CLOSE TO 200 of Corner Inlet’s residents and visitors descended upon the grounds of the Foster Historical Museum on Australia Day to witness the presentations of awards and to enjoy entertainment and activities arranged by chief organiser Marg Haycroft.
The program commenced with the raising of the Australian Flag by Foster Historical Society member Howard Plowright. The audience were then treated to ever-popular Aussie songs performed by local group Soul Purpose.
Many youngsters had put their creative talents to work on making their very own flags and each of them were presented with a certificate in front of proud families,
South Gippsland Relay for Life was announced by Councillor Jeanette Harding as Corner Inlet Community Event of the Year 2016, with the award accepted by committee members Kerry Cripps and Richard Jones and chair Meg Edwards.
“It’s a great honour to win this award. In past years, organisers have had around 12 months to plan the event; we’ve had only about four months, but we all worked well together, making for a successful event,” said Kerry Cripps.
“It was a great event and we had a short time to organise it,” said Meg Edwards.
“ What to me was the most important part, apart from raising $36,000, was how many people were involved. This award doesn’t only go to the community of Fish Creek, it also goes to the community of Foster and to South Gippsland. It goes to all the business, all the community groups, the committees, to everybody who put in. That’s what made it such a success and it was warming to see how many hundreds of people turned out to participate, to volunteer and to be a part of it. That’s the measure of success.
“I’d like to make special mention of two people. We had great support from Cam Abood who emceed the Light Ceremony. He had done that for a number of years, but sadly he passed away a few months ago to cancer. Also a very special mention of Kim Williams who was part of our committee, doing PR. She was an absolute trooper during the relay,” Meg said.
Kim was only 30-years-old and was diagnosed with cancer, passing away late last year.
“Relay for Life will take place again at Fish Creek in 2016, on the 19th and 20 of March,” said Richard Jones.
“We’ve had plenty of time to prepare and have 18 teams and 150 walkers signed up and have already raised $12,000 with two months to go, so we hope to raise even more than last year,” he said.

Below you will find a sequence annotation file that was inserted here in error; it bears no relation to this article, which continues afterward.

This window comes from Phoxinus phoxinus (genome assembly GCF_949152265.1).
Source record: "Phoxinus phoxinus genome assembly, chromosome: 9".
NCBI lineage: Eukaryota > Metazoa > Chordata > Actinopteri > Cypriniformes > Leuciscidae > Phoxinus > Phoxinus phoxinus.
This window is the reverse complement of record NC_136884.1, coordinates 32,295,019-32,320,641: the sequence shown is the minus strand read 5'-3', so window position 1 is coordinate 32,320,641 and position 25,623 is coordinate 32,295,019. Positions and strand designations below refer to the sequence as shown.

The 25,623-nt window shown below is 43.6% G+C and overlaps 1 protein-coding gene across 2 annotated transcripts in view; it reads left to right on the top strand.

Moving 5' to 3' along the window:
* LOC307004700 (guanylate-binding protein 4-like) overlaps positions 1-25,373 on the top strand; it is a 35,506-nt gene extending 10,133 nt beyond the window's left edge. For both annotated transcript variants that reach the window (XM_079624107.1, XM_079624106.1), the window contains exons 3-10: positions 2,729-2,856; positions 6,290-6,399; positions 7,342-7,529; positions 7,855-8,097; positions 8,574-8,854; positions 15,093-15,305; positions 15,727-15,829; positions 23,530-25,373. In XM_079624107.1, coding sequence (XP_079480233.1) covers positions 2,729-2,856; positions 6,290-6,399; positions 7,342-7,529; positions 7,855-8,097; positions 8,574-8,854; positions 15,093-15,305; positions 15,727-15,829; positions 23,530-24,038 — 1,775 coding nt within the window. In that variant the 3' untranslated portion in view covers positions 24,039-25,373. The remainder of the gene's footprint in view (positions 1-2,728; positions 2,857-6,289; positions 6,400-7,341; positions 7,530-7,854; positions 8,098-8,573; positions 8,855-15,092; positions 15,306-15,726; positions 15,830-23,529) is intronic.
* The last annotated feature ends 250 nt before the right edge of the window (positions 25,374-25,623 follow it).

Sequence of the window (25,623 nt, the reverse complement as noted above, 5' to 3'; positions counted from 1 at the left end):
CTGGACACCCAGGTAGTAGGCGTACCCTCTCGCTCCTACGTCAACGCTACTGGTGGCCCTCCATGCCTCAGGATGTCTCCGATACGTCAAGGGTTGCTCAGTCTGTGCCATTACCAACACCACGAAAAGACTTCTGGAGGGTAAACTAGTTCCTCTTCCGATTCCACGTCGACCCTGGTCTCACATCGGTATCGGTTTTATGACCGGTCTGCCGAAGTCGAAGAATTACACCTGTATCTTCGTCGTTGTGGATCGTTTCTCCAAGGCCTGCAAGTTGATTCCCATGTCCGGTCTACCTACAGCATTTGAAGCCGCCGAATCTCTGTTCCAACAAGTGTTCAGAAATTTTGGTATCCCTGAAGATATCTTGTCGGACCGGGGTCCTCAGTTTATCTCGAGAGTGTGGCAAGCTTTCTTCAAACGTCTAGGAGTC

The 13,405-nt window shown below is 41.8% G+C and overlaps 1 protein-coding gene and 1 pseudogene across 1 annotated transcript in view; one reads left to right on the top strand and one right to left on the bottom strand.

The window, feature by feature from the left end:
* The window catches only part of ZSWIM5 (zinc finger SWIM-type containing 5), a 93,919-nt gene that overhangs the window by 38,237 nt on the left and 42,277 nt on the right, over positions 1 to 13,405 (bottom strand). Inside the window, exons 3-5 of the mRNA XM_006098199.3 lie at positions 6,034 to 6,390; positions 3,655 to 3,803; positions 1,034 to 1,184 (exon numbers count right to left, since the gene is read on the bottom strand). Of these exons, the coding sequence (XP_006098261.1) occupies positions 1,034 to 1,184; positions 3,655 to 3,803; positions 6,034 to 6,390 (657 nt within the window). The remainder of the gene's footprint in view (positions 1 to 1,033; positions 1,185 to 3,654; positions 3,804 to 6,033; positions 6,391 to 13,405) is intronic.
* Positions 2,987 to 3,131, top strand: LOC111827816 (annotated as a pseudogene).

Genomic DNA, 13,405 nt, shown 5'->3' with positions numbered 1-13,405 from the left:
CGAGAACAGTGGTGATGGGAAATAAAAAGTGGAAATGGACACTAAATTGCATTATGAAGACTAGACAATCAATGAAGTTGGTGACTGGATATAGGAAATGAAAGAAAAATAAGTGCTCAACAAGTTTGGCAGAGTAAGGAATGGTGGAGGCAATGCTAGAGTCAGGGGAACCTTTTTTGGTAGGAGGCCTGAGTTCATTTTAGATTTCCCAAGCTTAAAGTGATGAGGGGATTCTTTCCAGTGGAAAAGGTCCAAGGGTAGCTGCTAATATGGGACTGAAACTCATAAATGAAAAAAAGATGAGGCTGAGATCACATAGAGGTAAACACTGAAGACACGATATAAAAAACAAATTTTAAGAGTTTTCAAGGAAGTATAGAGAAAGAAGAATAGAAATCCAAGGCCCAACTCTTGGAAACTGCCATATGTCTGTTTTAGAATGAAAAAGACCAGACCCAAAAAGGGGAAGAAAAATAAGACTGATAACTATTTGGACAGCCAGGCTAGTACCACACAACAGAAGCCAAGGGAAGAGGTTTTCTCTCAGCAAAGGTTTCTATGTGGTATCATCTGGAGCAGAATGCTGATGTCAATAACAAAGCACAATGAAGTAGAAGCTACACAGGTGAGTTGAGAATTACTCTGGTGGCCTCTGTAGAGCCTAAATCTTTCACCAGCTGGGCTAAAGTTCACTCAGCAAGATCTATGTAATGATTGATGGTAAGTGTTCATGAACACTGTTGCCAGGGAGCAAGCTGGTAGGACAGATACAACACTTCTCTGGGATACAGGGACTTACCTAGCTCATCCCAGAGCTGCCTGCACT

Cr. Mohya Davies addressed the crowd, announcing that the Corner Inlet Citizen of the Year 2016 is Sandy Bucello.
“Sandy and Joe committed to Foster in 1989 as a place to work and raise their family, to embrace country living and to be closer to the children’s grandparents so that could have a full community and family life and that has certainly been achieved.
“Sandy became involved in all the usual communities, kindergarten, pony club, netball, often an office bearer, often on the catering committees, and her catering skills are legendary. She has a very generous nature and is prepared to go the extra mile in many ways in the community,” Cr. Davies said.
“She took on one of her greatest challenges a couple of years ago, taking on the leadership of the aged care services in Corner Inlet. She worked through the fundraising, the organisation, the construction, and I believed it challenged her in many ways and it proved that she is a leader in many ways as we now have a wonderful facility in Prom Country House in Foster,” Cr. Davies said.
“When we made the decision in 89 to Foster for a sea change it was the best decision we ever made.
“Thank you to the committee and to Joan Liley for my nomination. I was absolutely overwhelmed when she told me she had nominated me because I see so much of the work so many people do in our community I know there are a lot of people out there who worthy of this award. One of the things I love about Foster is that everybody puts their hand up and helps in so many ways.
“It doesn’t matter how much or how little you do, and the fact is that we come together to achieve what we need for our community, and that’s what celebrate on Australia Day,” Sandy said.
Following the formalities, more live music was enjoyed and market stalls held by members of the Foster Historical Society created a lot of interest and added to the relaxed atmosphere.
Members of the Foster Wool Group presented displays of hand crafted woollen items and the ladies of the CWA adorned their stall with tempting biscuits and cakes. Children enjoyed playing in an impromptu cricket match and in making and decorating their own flags.
The barbecue put on by members of the Australia Vietnam Volunteers Resource Group (AVVRG) and was very successful in raising funds by donation for the group to provide live aid and workshops to eight hospitals – including a trauma hospital which has 700 beds but often accommodates 1500 people.
AVVRG member and Mobile Intensive Care Paramedic John Barrie said that patients lie top to toe, or sleep in the corridor – and may be there for six to seven hours – and with no complaints.
Donations were flooding in and the barbecue was very popular, with over 20kg of sausages and five kilos of onions consumed over the course of a couple of hours. Not only was the barbecue enjoyed by many; so too were the slices of delicious lamington cake made by Ros Bryan and Grace Howell of the Fish Creek RSL.